Command line arguments
----------------------
As mentioned above we use `py.test` to run the tests so all possible command line arguments for the ``*run.sh`` scripts can be seen by running ``py.test -h`` in the root of Deckard repository.
Here is a list of the most useful ones:
- ``-n number`` – runs the testing in parallel with ``number`` of processes (this requires `pytest-xdist` to be installed)
- ``-k EXPRESSION`` – only run tests which match the given substring expression (e.g. ``./kresd_run -k "world_"`` will only run the scenarios with `world_` in their file name.
- ``--collectonly`` – only print the names of selected tests, no tests will be run
- ``--log-level DEBUG`` – print all debug information for failed tests
- ``--scenarios path`` – specifies where to look for `.rpl` files (``sets/resolver`` is the default)
YaML configuration
------------------
All ``*_run.sh`` scripts internally call the ``run.sh`` script and pass command line arguments to it. For example:
.. code-block::
$ ./kresd_run.sh
=== Testing WITH query minimization ===
[...]
[100%] Built target socket_wrapper
[ OK ] sets/resolver/iter_badglue.rpl
[ OK ] sets/resolver/iter_cname_badauth.rpl
[...]
=== Testing WITHOUT query minimization ===
[...]
[ OK ] sets/resolver/iter_badglue.rpl
[ OK ] sets/resolver/iter_cname_badauth.rpl
[...]
# running ./kresd_run.sh -n 4 -k "iter_" will result in running
./run.sh --config configs/kresd.yaml -n 4 -k "iter_"
Return code will be 0 if all tests passed, non-zero otherwise.
As you can see, path to YaML configuration file is passed to ``run.sh``. You can edit one of the prepared ones stored in `config/` or write your own.
.. [run.sh] See scripts ``kresd_run.sh``, ``unbound_run.sh``, and ``pdns_run.sh`` in Deckard repo.
Commented contents ``kresd.yaml`` follow:
.. code-block:: yaml
Tweaking script execution
^^^^^^^^^^^^^^^^^^^^^^^^^
Behavior of ``*_run.sh`` scripts can be modified using following environment variables:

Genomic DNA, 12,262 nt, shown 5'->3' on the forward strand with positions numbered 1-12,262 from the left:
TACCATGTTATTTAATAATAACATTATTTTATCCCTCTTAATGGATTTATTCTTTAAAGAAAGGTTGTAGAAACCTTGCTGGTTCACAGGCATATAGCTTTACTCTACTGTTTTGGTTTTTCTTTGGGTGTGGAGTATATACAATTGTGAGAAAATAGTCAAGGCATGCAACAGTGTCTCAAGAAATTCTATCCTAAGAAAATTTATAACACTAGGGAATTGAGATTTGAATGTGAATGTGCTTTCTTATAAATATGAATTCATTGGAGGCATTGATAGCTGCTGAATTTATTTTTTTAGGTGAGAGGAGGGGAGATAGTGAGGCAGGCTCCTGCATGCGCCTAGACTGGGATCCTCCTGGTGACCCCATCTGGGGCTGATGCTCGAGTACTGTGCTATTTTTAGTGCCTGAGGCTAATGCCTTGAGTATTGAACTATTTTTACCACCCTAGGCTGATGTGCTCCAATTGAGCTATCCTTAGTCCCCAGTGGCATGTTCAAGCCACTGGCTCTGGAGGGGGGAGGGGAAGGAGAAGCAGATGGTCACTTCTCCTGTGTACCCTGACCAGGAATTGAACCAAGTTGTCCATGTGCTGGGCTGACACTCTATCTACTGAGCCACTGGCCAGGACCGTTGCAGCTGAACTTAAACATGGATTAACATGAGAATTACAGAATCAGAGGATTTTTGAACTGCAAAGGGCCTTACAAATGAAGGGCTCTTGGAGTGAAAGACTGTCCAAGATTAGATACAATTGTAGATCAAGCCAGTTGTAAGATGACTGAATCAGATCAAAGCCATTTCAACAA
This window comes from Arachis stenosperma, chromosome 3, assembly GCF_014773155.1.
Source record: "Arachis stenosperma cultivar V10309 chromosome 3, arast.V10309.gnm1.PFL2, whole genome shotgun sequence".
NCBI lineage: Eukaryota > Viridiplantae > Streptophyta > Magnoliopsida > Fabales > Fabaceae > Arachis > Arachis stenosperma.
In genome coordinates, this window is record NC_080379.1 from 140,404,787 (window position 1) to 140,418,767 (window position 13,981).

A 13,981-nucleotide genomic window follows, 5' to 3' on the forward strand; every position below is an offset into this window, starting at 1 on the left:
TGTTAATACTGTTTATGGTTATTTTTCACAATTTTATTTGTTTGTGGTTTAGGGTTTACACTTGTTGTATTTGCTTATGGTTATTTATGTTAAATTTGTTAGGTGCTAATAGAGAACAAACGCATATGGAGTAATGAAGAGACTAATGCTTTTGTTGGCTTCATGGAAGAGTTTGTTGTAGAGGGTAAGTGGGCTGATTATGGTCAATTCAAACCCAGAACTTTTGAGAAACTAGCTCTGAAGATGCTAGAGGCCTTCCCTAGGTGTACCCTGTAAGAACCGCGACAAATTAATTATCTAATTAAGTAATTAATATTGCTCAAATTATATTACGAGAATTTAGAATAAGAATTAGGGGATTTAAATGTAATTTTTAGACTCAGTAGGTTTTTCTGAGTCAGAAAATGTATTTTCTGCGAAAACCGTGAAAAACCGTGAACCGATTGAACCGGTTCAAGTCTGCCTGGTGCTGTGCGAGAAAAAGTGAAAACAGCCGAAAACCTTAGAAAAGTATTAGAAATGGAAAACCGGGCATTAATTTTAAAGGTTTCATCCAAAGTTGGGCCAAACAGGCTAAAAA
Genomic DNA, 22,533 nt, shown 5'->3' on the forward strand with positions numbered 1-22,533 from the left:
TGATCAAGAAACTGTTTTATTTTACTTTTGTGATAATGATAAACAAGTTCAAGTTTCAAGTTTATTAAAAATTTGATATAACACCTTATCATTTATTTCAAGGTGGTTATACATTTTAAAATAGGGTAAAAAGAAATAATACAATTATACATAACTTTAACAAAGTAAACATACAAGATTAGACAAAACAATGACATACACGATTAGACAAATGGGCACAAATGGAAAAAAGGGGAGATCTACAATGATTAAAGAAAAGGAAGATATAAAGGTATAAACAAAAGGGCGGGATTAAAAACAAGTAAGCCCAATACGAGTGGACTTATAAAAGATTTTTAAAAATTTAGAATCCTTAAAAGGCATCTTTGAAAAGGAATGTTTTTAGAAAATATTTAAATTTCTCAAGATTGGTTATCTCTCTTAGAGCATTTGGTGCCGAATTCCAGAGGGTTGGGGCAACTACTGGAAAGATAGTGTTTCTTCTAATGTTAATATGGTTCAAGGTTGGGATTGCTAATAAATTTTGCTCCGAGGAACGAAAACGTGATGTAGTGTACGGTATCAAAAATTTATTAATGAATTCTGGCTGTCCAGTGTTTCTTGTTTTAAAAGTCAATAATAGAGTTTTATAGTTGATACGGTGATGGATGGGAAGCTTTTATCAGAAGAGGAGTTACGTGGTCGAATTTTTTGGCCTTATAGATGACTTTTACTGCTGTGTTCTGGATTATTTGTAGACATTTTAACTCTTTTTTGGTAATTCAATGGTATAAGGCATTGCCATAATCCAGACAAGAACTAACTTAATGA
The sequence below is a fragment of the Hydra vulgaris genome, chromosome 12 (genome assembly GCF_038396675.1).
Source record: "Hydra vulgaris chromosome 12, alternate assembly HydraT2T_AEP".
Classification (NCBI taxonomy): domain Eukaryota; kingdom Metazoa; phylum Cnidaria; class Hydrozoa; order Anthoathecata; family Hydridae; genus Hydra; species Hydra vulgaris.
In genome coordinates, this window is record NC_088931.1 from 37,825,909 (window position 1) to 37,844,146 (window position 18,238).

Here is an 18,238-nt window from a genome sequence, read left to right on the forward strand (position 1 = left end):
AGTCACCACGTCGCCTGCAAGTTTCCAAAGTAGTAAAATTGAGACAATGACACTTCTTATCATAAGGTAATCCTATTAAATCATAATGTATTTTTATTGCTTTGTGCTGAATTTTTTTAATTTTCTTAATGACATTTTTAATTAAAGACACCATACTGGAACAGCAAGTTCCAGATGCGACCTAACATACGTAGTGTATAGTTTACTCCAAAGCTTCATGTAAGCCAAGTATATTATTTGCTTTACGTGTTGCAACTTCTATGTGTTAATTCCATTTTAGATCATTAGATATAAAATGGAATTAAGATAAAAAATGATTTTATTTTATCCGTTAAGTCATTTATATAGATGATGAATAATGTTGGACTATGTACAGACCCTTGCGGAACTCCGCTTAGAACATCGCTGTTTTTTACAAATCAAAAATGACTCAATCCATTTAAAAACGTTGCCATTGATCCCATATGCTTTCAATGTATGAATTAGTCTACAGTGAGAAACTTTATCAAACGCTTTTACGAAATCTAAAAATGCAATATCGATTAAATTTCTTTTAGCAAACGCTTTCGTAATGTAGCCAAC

programs:
- name: kresd # path to binary under test
binary: kresd
additional: # list additional parameters for binary under test (e.g. path to configuration files)
- -f
- "1" # CAUTION: All parameters must be strings.
templates:
- template/kresd.j2 # list of Jinja2_ template files to generate configuration files
configs:
- config # list of names of configuration files to be generated from Jinja2_ templates
- ``DAEMON`` - path to binary under test
- ``ADDITIONAL`` - additional parameters for binary under test (e.g. path to configuration files)
- ``CONFIG`` - colon-separated list of names of configuration files to be generated from Jinja2_ templates
- 'configs' files will be generated from respective files in 'templates' list
- i.e. the first file in 'configs' list is the result of processing of the first file from 'templates' list and so on
- generated files are stored in a new working directory created by Deckard for each binary
- ``CONFIG`` files will be generated from respective files in ``TEMPLATE`` list
- i.e. the first file in ``CONFIG`` list is the result of processing of the first file from ``TEMPLATE`` list and so on
- generated files are stored in a new working directory created by Deckard for each binary
Most often it is sufficient to use these files for basic configuration changes. Read next section for details about config file templates.
- ``TEMPLATE`` - colon-separated list of Jinja2_ template files to generate configuration files
- ``TESTS`` - path to scenario file or directory with scenario files to be recursively processed
- ``MAKEFLAGS`` - scripts internally use ``make`` so all relevant options can be used
Running multiple binaries
^^^^^^^^^^^^^^^^^^^^^^^^^
You can specify multiple programs to run in the YaML configuration. Deckard executes all binaries using parameters from the file. This is handy for testing interoperability of multiple binaries, e.g. when one program is configured as DNS recursor and other program is using it as forwarder.
- feel free to set environment variable ``MAKEFLAGS`` to run tests in parallel, e.g. ``export MAKEFLAGS="-j4"``
The YAML file contains **ordered** list of binaries and their parameters. Deckard will send queries to the binary listed first.